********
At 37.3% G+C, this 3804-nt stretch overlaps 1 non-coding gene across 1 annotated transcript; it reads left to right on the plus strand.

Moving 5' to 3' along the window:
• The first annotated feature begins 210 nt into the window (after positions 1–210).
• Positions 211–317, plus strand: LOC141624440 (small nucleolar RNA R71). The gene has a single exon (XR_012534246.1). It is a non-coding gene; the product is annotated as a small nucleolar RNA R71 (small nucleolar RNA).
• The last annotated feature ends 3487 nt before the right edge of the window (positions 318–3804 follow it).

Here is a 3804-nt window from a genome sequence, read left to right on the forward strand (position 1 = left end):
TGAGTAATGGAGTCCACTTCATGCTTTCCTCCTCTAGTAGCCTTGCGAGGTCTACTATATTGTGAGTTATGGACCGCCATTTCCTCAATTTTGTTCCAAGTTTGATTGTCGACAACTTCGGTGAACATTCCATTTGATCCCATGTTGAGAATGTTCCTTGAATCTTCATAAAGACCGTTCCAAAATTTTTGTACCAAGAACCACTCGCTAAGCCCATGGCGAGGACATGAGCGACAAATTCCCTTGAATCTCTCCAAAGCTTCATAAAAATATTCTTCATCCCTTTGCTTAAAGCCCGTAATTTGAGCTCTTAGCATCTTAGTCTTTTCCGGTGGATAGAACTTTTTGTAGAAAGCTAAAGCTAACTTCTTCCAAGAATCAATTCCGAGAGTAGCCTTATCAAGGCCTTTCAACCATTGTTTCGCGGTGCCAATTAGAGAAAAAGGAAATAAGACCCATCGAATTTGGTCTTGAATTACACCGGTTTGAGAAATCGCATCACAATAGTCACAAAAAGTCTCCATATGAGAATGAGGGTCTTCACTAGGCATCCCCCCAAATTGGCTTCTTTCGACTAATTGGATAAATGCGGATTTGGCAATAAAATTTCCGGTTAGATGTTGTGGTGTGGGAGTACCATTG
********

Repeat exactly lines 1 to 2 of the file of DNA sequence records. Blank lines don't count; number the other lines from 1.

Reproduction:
At 37.3% G+C, this 3804-nt stretch overlaps 1 non-coding gene across 1 annotated transcript; it reads left to right on the plus strand.

Moving 5' to 3' along the window: